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Does my child have to participate?

This study is totally voluntary and your decision will not affect the health care your child receives from his/her doctor. You always have the right to say "no" to a research study. If you do say "yes," you may take your child out of the study at any time. However, you should discuss this with the research team first so your child can be withdrawn in the safest way possible.

Why include children in research?

You may wonder why children are included in research at all. After all, research involves some uncertainty and some risks. Why not do research only on adults, who can decide for themselves if they want to participate? In fact, when possible, research is usually done first on adults. However, this also means that many medicines and treatments have only been carefully studied in adults and remain less studied in children. Children often don't respond to medicines the same way adults do, so research in children is very important.

Sometimes children need treatment for a condition where the most promising and doctor-recommended medications have mostly been studied in adults. Those medications can also be given during a study that carefully measures benefits and side effects. When medicines are given in the setting of a study, scientists and doctors can learn more about them. At the same time, children, their families, and personal physicians can benefit from the close supervision provided by the study, and information collected about an individual child's response to his/her medication can be used to guide future treatment decisions by families and physicians.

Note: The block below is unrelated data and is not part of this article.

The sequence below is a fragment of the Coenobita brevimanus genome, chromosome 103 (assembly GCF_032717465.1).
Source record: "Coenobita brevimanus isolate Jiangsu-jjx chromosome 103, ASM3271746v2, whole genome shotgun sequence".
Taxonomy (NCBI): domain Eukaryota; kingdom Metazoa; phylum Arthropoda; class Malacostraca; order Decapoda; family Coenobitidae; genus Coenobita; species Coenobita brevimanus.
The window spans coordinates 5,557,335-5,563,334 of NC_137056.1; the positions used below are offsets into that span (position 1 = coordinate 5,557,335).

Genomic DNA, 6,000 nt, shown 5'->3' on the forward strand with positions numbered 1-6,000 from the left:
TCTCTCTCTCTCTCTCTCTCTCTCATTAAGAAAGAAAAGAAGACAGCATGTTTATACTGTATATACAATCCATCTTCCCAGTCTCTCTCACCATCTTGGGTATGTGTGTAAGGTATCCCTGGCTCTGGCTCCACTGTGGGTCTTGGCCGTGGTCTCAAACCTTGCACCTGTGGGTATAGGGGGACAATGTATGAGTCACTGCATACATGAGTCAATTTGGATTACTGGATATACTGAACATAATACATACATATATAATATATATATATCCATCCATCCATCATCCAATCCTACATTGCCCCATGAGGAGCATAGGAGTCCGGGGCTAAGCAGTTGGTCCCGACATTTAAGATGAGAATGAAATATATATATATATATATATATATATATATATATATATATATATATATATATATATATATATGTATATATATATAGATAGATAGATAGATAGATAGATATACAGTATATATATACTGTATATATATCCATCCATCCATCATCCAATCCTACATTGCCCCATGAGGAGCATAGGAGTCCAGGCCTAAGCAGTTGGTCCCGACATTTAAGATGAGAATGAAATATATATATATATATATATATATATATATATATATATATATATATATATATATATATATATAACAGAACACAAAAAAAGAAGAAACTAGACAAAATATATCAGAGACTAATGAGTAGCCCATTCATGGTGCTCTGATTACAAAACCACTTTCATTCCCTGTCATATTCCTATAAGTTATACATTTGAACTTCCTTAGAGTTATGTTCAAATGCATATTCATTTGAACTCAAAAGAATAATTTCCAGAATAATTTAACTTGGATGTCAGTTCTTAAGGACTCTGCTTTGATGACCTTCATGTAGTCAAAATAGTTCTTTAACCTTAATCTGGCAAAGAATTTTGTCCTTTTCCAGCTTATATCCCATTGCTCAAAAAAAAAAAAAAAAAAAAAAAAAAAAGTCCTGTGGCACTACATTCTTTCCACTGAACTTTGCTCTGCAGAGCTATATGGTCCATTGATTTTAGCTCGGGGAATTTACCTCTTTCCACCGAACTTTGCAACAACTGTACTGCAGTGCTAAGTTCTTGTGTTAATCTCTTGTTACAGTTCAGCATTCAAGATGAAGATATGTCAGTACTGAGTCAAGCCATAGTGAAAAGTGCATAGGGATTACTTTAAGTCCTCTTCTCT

In addition to any personal benefit that may come from a study medication, or any benefit that comes from the careful monitoring involved in a research study, participation in research can also benefit others. Many children today are benefiting from research that was done on children in the past. For example, the current treatments for many childhood cancers and for cystic fibrosis are based on past research. Hopefully, the research done on children today will help children in the future in a similar way.

What will my child be asked to do?

We are interested in how these medications might affect weight gain, risk for diabetes, and problems with cholesterol. To measure these things we will ask your child to do two kinds of blood tests and two kinds of scanning tests. We'll do these tests before s/he starts medication, again about halfway through the study, and again when the study is over, about 12 weeks after the start of the medication. You will have between five and six study-related visits plus medication check-ups with the study doctor over the telephone or in person. You can be with your child during all of the testing.

All of these visits and tests are scheduled at the convenience of you and your child. We are able to work around school, work, sports, and other activity schedules as needed. If you need it, we can also arrange for a cab ride to and from your home for any part of the study.

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Read on for information about the initial stages of the study.


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